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Messages - Victor Ivrii

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1
FE / Re: FE6
« on: December 20, 2016, 06:22:30 AM »
Indeed, occasionally (remnant of the previous version) misleading "use separation of variables" appeared. Because everybody followed and none got a correct solution, this problem was removed and FE was normalized 90->40.

There is a correct solution:

Solution is spherically symmetric because the problem is. Then
\begin{equation}
u_{tt}- \bigl(u_{rr}+\frac{2}{r}u_r\bigr)=0\qquad r>0, t>0.
\label{6-4A}
\end{equation}
Multiplying by $r$ and using (\ref{6-3}) we arrive to the first equation below:
\begin{align}
&v_{tt}-v_{rr}=0\qquad r>0,\label{6-5}\\
&v(0,t)=0,
\label{6-6}\\
&v(r,0)=g(r)=\left\{\begin{aligned} &r
\quad &&r<1,\\
&0 &&r\ge 1,\end{aligned}\right.  && v_t(r,0)=0.
\label{6-7}
\end{align}

Continuing $g(r)$ as and odd function  $\tilde{g}(r)=\left\{\begin{aligned} &r
\quad &&|r|<1,\\
&0 &&|r|\ge 1,\end{aligned}\right.$ and solving Cauchy problem we get
\begin{equation}
v(r,t)=\frac{1}{2}\bigl( \tilde{g}(r+t)+\tilde{g}(r-t)\bigr)=\left\{\begin{aligned}
&0  &&r>t+1,\\
&\frac{1}{2}(r-t) \qquad&&1-t<r<t+1,\\
&r &&0<r<1-t,\\
&0 && 0< r<t-1
\end{aligned}\right.
\end{equation}
and finally
\begin{equation}
u(r,t)=r^{-1}v(r,t)=\left\{\begin{aligned}
&0  &&r>t+1,\\
&\frac{1}{2r}(r-t) \qquad&&1-t<r<t+1,\\
&1 &&0<r<1-t,\\
&0 && 0< r<t-1
\end{aligned}\right.
\end{equation}


2
APM346--Announcements / FE and FM
« on: December 20, 2016, 06:14:23 AM »
Final Exam:
Count   53
Minimum Value   17.33
Maximum Value   40.00
Range   22.67
Average   27.37
Median   28.00
Standard Deviation   6.15


This is what I submitted

3
APM346--Announcements / Re: Bonuses
« on: December 19, 2016, 07:12:36 AM »
Exam bonuses


Luyu CEN =4
Sajjan Heerah= .5
Shaghayegh A =1
XinYu Zheng=.3
Shentao YANG=.3
Bruce Wu=1

4
FE / Re: FE5
« on: December 18, 2016, 01:14:35 PM »
Shaghayegh, the last correct line is the one I denoted by $(\checkmark)$; I also put (  )  where they should be. Please proceed with the correct solution after.

Ziling Also not completely correct solution

Indeed, both solutions are correct! Sorry... Shaghayegh, unwritten rule: red is mine (admin/moderator).

5
FE / Re: FE7
« on: December 18, 2016, 10:11:50 AM »
Bruce's solution is correct

6
FE / Re: FE6
« on: December 18, 2016, 10:10:06 AM »
Wrong solution removed. Please post a correct one

7
FE / Re: FE5
« on: December 18, 2016, 08:25:07 AM »
Minor errors. Still I expect a correct solution to be posted.

8
FE / Re: FE4
« on: December 17, 2016, 12:44:42 PM »
Further, even if the shape was a disk, three cases are different:

(1) Circular membrane; then $P''=-\lambda P$ for all $\theta$, $P$ is $2\pi$-periodic;
(2) Circular membrane, with a  cut along $\theta=\pi$,  and it is fixed there; then $P''=-\lambda P$ for  $-\pi<\theta<\pi$, $P(-\pi)=P(\pi)=0$;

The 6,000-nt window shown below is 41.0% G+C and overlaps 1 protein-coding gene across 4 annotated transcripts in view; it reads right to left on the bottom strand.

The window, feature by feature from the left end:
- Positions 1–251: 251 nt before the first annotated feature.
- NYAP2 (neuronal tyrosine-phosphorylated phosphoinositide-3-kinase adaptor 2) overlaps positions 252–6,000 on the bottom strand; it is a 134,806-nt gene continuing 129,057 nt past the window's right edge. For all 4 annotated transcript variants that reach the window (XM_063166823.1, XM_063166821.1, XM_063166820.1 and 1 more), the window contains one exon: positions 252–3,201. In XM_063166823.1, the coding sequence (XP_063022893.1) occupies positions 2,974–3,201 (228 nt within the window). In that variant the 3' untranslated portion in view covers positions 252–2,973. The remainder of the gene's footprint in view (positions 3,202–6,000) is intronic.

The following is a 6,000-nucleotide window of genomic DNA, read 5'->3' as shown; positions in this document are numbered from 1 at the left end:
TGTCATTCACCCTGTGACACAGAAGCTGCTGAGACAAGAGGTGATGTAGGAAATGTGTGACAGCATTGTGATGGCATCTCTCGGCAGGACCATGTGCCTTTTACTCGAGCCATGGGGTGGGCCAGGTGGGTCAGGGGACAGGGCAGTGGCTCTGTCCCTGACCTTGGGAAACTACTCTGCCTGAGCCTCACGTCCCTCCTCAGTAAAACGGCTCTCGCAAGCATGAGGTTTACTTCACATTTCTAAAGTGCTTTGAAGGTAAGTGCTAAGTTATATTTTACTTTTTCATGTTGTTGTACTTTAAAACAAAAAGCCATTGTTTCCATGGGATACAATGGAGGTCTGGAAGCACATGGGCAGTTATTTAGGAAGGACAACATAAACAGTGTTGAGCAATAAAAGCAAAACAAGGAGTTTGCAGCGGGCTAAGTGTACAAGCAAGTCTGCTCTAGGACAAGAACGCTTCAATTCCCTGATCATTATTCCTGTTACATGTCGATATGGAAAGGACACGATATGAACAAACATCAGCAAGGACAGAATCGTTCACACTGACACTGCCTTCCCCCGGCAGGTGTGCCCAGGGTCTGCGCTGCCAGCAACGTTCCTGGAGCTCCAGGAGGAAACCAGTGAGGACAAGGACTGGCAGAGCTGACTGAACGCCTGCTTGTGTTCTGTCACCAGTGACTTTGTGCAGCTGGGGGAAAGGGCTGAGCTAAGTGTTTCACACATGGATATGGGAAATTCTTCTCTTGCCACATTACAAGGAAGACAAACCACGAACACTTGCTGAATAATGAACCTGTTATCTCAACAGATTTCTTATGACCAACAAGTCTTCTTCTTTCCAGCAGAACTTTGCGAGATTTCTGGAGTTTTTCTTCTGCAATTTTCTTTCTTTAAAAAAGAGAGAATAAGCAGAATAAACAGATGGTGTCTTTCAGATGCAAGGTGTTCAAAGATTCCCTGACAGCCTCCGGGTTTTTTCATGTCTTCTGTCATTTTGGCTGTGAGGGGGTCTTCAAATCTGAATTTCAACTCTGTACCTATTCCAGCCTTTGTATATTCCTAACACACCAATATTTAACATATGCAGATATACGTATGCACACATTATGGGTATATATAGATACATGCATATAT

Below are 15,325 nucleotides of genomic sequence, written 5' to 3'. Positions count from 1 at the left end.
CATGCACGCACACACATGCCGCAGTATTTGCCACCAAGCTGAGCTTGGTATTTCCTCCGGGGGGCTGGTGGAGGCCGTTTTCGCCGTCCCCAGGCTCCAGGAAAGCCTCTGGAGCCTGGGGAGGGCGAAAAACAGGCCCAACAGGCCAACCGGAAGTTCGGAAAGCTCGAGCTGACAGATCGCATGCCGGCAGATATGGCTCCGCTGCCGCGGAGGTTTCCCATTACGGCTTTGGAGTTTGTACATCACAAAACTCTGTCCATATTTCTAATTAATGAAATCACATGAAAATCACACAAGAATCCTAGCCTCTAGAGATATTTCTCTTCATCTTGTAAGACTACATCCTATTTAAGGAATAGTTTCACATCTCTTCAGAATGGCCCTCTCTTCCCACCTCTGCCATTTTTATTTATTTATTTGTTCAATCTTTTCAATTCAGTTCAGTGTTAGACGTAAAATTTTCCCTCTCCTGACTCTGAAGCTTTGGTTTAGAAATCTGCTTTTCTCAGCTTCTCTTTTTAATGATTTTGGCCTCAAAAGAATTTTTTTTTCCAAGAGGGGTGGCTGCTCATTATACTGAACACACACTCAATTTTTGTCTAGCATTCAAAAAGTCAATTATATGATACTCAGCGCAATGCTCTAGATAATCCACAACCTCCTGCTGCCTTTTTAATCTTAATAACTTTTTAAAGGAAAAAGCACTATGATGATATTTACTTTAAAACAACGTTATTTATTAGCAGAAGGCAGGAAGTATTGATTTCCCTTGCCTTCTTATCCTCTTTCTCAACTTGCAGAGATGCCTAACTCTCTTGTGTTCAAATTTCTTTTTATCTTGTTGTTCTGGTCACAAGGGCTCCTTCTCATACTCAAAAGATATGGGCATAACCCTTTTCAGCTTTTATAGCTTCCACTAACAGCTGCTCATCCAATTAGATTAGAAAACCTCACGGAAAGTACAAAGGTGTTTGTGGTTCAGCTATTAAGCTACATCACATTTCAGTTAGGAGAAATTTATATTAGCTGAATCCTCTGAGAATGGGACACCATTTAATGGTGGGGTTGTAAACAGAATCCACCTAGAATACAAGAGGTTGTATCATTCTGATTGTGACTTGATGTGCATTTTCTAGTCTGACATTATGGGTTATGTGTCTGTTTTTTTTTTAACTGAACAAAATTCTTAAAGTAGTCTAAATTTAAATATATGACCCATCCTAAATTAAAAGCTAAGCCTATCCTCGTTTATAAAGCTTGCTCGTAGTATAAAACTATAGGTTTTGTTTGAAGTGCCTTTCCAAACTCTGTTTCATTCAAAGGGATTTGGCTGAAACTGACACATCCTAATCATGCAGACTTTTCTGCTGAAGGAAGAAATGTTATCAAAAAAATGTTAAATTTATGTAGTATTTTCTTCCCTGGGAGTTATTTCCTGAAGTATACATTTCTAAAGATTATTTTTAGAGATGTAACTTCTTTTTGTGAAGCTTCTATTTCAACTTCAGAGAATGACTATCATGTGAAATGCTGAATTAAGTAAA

(3) Circular membrane, with a  cut along $\theta=\pi$,  and it is free there; then $P''=-\lambda P$ for  $-\pi<\theta<\pi$, $P'(-\pi)=P'(\pi)=0$.

9
FE / Re: FE4
« on: December 17, 2016, 11:03:05 AM »
Correct. Can you simplify the answer?

Also, one can simplify calculations observing that the problem is symmetric with respect to $y=0$ (that means $\theta=0$), in particular, because $U|_{r=4}=1$ is an even function. Therefore from the very beginning we need to consider $\cos(\omega \theta)$, s.t. $\cos(\omega \times 4\pi/6)=0$, that is $5\pi\omega /6= (2m+1)\pi /2\implies \omega=\omega_m= =3(2m+1) /5$, $\lambda_m= 9(2m+1)/25$.

Many students thought of $2\pi$-periodic $P(\theta)$ which is not the case as a membrane is not disk, but a sector.

10
FE / Re: FE3
« on: December 17, 2016, 11:02:04 AM »
Correct; better to plug $n=2m+1$, $m=0,1,\ldots$ in the end

11
FE / Re: FE3
« on: December 16, 2016, 08:38:33 AM »
Wrong solution removed

Someone, who solved it correctly (including one, who posted the wrong solution), post a correct one -- and it better to be typed!

Most found correctly the general form of solution, but then rather frequent error: tried to decompose $f(x)$ into Fourier series on $[0,1]$ and $[1,2]$ separately. No, we do not have two separate $f(x)$ but a single one defined above:

12
FE / Re: FE2
« on: December 15, 2016, 07:42:07 PM »
Indeed, $u=\frac{x}{(t+1)^{\frac{3}{2}}}e^{-\frac{x^2}{(t+1)}}$ and there is a way to get it even almost without calculations. First, as mentioned, since $f(x)=xe^{-x^2}$ is an odd function, it is sufficient to solve Cauchy problem.

We know that $v(x,t)=t^{-\frac{1}{2}}e^{-\frac{x^2}{t}}$ satisfies our equation (\ref{2-1}).
Plugging $t:=t+1$ we conclude that $w(x,t)=(t+1)^{-\frac{1}{2}} e^{-\frac{x^2}{t+1}}$ also satisfies (\ref{2-1}) (since coefficients do not depend on $t$). Further, $w(x,0)=g(x):=e^{-x^2}$.

Next, $-\frac{1}{2}w_x$ also satisfies (\ref{2-1}) (since coefficients do not depend on $x$) and $-\frac{1}{2}w_x(x,0)=-\frac{1}{2}g'(x)$ which is $f(x)$. Bingo! $u=-\frac{1}{2}w_x=\frac{x}{(t+1)^{\frac{3}{2}}}e^{-\frac{x^2}{(t+1)}}$.

13
FE / Re: FE2
« on: December 15, 2016, 08:00:35 AM »
Wrong solution removed. Several students got correct solutions, including calculations. I hope that  one of them posts (or I will).

14
FE / Re: FE1
« on: December 14, 2016, 01:08:42 PM »
Luyu CEN
Correct


PS. In LaTeX we write \cos to get $\cos$ (upright, with a proper space after), and so on

15
FE / Re: FE1
« on: December 14, 2016, 11:08:16 AM »
Sajjan

This is incorrect solution. Obviously it does not satisfy the boundary condition.

I finished to grade this problem. One third of those who wrote got  it right, and another third made a single error (forgot $C$ in the definition of $\psi$, which is selected to make it continuous). There is no point to post a wrong solution, especially the scan of poor handwriting.

If nobody posts a correct solution, I will post one, Dec 19 or 20

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